LONDON—It’s that time of year again. The “Litvak” and “Yiddish” grandees of University College London’s Department of Hebrew and Jewish Studies, and various cohorts from near and far, queue up to bask in the pot-of-lentil glories offered for their repeated championing of state PR, even when it entailed betrayal of the interests and causes of Holocaust survivors, the actual Litvak legacy, and bona fide Yiddish language and culture. The roster from previous years includes the 2011 conference intended to “fix” the narrative of the Holocaust in the direction of Double Genocide, which resulted in a major protest that included, to her (and the department’s) great credit, the then head-of-department. The record also includes the 2012 refusal of conference organizers to allow a Holocaust survivor five minutes to read a polite statement of concern.
Then there was the 2013 event honoring the Lithuanian Foreign Ministry promoted book by American author Ellen Cassedy, where failure to include a single panelist of another opinion led to a meaningful and peaceful protest. The list goes on and on, and whatever the subject of any year’s Annual “Litvak Days” at the Lithuanian Embassy in London, it is the same “politically reliable” ersatz Litvaks who get brought back with airfares and hotel, along with some genuine and unsuspecting specialists in the announced subject of the conference whose fine academic work is commandeered for the larger political purposes of the event.
As ever, UCL’s Prof. M. Berkowitz, and Brandeis Prof. Antony Polonsky are returned at this year’s “Litvak Days” event (29-30 November) to ensure that nothing “untoward” gets brought up, or that if it is, it is rapidly put down (see the comments by the daughter of the survivor refused five minutes’ time, who has himself since passed away).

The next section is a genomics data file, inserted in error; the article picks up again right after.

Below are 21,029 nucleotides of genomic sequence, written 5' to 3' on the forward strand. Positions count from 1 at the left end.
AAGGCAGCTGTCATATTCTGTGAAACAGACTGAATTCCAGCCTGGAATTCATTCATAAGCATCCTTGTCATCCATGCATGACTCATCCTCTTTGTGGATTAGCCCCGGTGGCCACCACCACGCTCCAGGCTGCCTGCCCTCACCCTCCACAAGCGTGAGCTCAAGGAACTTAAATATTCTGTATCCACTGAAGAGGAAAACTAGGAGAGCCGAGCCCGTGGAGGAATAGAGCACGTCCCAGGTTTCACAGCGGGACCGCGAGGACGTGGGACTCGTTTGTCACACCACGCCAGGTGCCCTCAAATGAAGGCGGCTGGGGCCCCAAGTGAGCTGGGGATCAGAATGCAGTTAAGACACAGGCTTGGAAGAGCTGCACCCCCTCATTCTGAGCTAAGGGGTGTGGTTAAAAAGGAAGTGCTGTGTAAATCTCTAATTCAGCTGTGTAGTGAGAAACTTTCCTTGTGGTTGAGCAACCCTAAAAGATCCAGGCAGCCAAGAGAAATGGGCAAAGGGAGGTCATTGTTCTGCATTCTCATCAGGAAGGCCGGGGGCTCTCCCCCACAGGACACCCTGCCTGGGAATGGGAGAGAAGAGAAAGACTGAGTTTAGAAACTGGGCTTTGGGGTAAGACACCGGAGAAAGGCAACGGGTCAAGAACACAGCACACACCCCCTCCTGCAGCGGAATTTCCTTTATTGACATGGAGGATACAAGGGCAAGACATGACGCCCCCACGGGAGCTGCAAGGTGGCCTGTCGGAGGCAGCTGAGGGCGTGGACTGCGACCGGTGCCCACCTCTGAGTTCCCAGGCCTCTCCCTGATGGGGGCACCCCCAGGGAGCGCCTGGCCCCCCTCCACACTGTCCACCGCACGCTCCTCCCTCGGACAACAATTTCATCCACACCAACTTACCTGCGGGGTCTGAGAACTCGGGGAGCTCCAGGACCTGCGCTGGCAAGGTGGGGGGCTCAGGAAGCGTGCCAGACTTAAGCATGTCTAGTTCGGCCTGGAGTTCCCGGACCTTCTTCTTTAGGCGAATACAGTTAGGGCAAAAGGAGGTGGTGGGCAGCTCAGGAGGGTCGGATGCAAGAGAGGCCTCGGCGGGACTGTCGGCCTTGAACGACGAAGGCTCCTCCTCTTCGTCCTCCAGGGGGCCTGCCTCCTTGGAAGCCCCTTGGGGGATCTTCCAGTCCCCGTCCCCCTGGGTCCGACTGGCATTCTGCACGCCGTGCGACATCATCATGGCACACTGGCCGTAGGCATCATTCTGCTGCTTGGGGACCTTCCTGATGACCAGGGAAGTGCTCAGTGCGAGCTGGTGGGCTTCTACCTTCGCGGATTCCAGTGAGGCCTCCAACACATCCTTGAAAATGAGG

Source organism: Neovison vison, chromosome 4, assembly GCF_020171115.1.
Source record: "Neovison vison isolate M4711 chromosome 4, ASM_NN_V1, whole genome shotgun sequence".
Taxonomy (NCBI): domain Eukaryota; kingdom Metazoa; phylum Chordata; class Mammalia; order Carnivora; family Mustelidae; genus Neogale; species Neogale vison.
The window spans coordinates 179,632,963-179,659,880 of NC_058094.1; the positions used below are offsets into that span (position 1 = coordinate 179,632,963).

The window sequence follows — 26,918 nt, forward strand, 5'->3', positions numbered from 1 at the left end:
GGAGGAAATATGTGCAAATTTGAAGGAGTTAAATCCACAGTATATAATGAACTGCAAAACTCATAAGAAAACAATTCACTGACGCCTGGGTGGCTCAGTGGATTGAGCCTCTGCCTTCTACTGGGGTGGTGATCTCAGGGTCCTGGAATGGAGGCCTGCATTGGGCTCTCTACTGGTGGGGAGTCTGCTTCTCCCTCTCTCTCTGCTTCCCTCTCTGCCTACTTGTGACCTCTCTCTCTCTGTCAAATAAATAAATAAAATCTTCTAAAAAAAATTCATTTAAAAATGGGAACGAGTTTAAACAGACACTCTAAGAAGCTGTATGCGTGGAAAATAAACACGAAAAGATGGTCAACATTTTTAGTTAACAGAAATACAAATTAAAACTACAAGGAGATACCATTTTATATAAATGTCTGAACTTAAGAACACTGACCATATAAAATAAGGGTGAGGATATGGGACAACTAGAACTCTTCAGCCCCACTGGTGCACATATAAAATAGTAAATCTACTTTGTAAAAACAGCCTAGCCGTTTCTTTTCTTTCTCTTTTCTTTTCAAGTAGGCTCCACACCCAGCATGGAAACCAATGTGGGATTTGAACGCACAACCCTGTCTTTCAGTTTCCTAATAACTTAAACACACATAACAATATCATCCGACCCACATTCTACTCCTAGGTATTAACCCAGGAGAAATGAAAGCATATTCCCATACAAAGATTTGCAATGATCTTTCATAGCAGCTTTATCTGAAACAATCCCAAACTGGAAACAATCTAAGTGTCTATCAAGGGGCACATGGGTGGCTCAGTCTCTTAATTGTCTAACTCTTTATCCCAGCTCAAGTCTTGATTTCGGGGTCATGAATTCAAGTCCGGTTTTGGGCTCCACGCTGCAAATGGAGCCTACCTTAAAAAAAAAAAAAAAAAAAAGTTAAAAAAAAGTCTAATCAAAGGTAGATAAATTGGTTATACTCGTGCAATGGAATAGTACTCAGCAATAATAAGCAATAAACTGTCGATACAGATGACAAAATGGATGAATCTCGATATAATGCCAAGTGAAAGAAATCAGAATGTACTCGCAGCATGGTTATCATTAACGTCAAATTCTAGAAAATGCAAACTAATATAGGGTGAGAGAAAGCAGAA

Hey, Litvaks in London have an inspiring alternative for the 29th. London’s Central Synagogue, in cooperation with Spiro Ark, will be hosting a book launch for the English edition of the great Litvak (Russian language) author Grigory Kanovich’s autobiographical novel Shtetl Love Song, set in his native Lithuanian shtetl Yáneve (Jonava).
Modern Lithuania is a successful democracy with many proud achievements including much lively give-and-take on contentious issues of the day. There is no reason for the Foreign Ministry’s long-standing policy of covering via lavish “Jewish events” for Double Genocide politics (which themselves comprise defamation of Holocaust survivors who resisted — no state apologies to this day) with state-sponsored “Jewish,” “Yiddish” and above all “Litvak” events designed for two purposes. First, as noted, it is a fine way to honor “Useful Jewish Idiots” (UJIs) who rush to provide PR for those circles in the Lithuanian government obsessed with Holocaust revisionism (the vast majority of tolerant, open-minded Lithuanians have no such goals!). They also rush to join the stone-throwers against Jewish and Lithuanian “dissidents” alike in ongoing campaigns of defamation. And they rush to join the official government position on just about anything (even having a national convention center in the middle of thousands of Jewish graves, even continuing to honor Holocaust collaborators as “national heroes”).